For Fiscal 2014, DLS is projecting general fund revenue growth of 2.7%, for a total of $15,317.5 billion.
Calculating Ongoing Expenditures
To calculate ongoing general fund expenditures for the upcoming fiscal year, DLS constructs what is known as the baseline budget. A baseline budget assumes the following about all programs in the budget: 1) they will be fully funded at statutory amounts; 2) inflationary increases will occur in budgeted programs; 3) program deficiencies are funded; 4) employees will receive salary adjustments; 5) employee benefits will increase by certain inflationary adjustments; and 6) utility and other basic operational costs will increase. These costs are added onto the legislative appropriation for the current fiscal year to project expenditures in the upcoming year.
Since a number of programs in the general fund budget are being funded through special funds, DLS calculated its baseline inclusive of these funds. The State’s Fiscal 2014 baseline budget is $17,611.5 billion, which is $1,180.5 billion more than Fiscal 2013. The increases in the baseline budget can be attributed to the following: 1) ongoing requirements and entitlements; 2) new legislative requirements; 3) state agency costs; 4) agency programmatic and operating expenses, and 5) the reserve fund. The largest increases include: 1) in debt service, $160 million; 2) teachers retirement, $97.6 million; 3) medical assistance, $95.7 million; and 4) education and library formulas, $95.4 million.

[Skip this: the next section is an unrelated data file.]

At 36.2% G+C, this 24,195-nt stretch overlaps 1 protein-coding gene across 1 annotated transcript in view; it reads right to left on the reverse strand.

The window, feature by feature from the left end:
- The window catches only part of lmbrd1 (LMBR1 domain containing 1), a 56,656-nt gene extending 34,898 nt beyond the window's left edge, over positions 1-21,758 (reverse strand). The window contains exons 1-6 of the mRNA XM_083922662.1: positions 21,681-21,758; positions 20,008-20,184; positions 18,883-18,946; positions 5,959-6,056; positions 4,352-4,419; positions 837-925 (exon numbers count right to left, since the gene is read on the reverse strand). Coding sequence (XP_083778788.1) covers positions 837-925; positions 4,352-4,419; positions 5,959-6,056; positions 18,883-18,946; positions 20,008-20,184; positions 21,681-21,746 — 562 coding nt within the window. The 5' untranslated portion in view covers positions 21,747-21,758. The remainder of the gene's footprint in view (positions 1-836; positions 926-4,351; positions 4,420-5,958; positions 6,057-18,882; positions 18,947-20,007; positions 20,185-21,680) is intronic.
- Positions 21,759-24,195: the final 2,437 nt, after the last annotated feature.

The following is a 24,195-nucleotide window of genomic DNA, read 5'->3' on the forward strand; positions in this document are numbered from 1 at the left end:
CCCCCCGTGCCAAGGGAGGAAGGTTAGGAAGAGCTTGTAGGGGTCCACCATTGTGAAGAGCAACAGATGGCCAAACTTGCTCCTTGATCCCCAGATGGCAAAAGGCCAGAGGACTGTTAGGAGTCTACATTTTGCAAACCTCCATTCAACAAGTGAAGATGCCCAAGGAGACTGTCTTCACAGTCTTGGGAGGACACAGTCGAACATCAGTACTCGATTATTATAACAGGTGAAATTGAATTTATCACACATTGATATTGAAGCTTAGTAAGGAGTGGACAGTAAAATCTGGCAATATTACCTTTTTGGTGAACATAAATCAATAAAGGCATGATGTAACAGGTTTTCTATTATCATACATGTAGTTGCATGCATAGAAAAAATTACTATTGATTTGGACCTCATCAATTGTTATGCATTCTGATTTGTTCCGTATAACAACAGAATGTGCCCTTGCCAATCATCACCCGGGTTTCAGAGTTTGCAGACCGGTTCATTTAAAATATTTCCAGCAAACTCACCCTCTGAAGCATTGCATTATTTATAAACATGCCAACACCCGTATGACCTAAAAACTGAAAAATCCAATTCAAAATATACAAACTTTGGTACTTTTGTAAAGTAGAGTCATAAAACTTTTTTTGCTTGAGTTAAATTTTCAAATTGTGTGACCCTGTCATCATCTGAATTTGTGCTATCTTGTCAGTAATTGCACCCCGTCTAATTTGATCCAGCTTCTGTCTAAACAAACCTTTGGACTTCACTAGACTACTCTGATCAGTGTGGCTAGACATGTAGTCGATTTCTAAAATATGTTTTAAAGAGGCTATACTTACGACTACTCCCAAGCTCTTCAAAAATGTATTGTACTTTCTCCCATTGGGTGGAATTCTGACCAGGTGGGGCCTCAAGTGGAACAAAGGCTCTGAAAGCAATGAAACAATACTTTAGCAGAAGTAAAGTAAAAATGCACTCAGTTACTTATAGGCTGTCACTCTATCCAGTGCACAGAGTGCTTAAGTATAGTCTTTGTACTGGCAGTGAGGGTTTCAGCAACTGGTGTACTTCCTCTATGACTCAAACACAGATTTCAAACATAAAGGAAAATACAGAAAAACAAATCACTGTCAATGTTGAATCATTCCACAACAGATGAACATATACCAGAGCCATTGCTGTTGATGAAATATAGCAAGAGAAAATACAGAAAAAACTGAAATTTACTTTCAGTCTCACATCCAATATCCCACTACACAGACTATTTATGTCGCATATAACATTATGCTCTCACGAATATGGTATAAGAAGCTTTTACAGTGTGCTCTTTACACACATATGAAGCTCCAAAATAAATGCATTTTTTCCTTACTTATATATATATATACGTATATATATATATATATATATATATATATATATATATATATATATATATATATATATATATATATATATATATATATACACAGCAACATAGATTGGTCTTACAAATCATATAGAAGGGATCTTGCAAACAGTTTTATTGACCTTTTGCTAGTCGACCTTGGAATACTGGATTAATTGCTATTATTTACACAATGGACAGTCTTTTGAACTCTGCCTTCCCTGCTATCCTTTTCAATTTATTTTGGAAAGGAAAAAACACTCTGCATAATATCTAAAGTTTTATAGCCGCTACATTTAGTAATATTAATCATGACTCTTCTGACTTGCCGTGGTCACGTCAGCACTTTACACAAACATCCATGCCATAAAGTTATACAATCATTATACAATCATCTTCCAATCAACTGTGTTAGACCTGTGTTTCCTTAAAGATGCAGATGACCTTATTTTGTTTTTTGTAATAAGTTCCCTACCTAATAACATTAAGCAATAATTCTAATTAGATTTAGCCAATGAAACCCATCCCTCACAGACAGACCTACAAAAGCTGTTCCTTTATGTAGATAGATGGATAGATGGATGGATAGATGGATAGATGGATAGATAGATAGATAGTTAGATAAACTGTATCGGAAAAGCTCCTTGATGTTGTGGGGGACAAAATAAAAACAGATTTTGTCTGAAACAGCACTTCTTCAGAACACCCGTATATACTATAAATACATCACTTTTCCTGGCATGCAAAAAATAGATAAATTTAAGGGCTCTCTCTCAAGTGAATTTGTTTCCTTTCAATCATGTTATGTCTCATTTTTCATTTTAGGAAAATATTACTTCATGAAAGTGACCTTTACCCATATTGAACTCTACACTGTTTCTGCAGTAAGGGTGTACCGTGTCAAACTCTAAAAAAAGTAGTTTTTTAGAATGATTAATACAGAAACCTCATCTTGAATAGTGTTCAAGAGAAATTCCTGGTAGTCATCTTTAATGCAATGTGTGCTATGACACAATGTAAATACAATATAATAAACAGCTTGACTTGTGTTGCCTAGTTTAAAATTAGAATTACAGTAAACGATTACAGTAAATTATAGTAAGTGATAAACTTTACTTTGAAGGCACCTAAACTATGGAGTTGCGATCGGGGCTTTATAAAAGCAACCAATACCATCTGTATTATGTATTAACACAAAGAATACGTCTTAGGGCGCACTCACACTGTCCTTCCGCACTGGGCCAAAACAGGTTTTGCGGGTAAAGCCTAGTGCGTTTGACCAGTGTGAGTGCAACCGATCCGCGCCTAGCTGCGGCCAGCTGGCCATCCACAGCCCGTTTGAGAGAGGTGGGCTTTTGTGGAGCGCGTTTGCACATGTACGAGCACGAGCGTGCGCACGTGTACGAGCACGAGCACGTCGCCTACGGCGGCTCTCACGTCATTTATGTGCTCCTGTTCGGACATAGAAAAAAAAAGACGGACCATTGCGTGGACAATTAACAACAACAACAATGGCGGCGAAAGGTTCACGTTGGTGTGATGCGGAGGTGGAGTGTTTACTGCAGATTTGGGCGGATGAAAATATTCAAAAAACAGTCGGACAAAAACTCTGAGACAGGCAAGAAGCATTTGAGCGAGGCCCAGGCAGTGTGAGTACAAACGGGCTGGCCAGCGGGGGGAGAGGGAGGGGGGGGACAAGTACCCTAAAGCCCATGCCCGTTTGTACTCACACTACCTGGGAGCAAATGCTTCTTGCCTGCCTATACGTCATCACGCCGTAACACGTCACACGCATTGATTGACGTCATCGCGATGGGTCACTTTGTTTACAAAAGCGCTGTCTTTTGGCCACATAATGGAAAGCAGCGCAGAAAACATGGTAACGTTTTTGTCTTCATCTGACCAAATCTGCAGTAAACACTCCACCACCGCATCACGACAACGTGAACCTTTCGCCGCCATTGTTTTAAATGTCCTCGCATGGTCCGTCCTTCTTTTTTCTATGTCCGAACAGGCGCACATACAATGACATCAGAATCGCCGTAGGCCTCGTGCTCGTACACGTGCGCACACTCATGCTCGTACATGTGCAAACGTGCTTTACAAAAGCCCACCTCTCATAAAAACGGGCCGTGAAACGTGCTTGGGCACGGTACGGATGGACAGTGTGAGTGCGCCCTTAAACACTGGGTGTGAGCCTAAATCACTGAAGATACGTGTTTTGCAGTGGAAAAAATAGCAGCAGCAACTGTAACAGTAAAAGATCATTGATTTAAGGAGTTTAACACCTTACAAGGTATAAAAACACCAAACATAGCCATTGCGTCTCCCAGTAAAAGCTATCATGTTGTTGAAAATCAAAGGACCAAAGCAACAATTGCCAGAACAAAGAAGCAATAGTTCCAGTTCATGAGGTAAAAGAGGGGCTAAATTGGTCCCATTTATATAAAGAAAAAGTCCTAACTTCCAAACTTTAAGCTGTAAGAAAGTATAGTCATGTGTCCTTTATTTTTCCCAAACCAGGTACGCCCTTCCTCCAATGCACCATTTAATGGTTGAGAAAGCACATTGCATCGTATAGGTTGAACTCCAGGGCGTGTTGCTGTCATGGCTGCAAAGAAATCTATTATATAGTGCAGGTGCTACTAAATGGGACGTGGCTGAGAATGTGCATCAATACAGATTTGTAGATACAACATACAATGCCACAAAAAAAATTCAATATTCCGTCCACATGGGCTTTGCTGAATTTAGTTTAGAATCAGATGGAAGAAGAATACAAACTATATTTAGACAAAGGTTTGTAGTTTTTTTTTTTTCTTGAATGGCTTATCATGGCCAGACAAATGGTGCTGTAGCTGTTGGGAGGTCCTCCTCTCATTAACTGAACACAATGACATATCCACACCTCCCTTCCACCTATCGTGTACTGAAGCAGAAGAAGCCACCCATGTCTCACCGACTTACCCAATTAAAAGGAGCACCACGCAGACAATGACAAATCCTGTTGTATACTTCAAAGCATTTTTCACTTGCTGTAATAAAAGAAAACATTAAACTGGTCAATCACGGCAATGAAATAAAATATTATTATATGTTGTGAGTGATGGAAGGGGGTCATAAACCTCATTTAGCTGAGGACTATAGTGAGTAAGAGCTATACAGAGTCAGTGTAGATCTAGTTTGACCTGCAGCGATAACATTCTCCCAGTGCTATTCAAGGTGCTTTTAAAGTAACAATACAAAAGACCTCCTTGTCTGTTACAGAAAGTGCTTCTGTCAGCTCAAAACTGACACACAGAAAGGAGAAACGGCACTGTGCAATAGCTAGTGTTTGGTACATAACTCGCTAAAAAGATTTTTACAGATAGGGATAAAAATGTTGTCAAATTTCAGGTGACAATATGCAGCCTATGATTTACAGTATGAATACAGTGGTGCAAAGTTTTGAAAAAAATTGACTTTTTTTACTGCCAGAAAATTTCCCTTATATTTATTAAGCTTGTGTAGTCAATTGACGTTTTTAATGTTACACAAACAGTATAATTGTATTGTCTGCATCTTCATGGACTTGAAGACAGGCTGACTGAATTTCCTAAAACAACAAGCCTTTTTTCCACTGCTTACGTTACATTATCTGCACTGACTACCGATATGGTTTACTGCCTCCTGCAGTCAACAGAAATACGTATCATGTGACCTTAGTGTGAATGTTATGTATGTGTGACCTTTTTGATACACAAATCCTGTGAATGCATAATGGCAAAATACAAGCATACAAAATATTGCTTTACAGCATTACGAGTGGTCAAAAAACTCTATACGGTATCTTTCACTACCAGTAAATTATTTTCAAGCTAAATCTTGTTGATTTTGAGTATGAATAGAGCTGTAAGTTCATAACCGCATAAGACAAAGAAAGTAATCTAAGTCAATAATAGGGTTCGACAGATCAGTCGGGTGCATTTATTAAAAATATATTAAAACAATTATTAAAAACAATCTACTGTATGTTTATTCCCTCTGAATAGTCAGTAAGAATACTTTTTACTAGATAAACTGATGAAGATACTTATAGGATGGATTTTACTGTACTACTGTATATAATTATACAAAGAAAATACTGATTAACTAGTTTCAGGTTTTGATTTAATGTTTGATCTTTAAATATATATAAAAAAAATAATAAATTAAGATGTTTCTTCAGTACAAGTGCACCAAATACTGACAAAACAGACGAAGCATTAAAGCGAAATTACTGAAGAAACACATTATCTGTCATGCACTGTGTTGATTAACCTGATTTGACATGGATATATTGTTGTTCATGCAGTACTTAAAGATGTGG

Calculating the Fiscal 2014 General Fund Budget Shortfall
To calculate the state’s general fund budget shortfall and structural deficit, DLS looked specifically at ongoing general fund revenues and expenditures, but then made adjustments for the Budget Restoration Fund. The Budget Restoration Fund was created during the May 2012 Special Session as a pass-through account for tax revenue generated by HB 1302, State and Local Revenue and Financing Act of 2012. The Attorney General determined that these revenues could not be brought directly into the general fund since an adjustment would need to be made to the budget that passed in April. Instead, the revenue was directed by law to special funds and then transferred to the general fund through a budget amendment.
This calculation gets further idled by higher than expected revenues from the closeout of Fiscal 2012 and projected revenues for Fiscal 2013. Making one time transfers of this temporary excess would make it easier to close a one year budget gap, but would do little to bring down ongoing expenditures to close the overall structural deficit.
To calculate the one year budget shortfall of $247 million, DLS subtracts overall expenditures ($16,326 billion), which includes an appropriation to the Reserve Fund, from total revenue available ($16,079), which includes balances and transfers. The structural deficit of $638 million is calculated by subtracting ongoing operating costs and deficiencies ($15,955 million) from ongoing revenues ($15,317 million). The chart on page 17 of the SAC briefing document provides an overview of this analysis.
The next item in this operating budget series will examine the baseline budget for State Aid to Local Governments.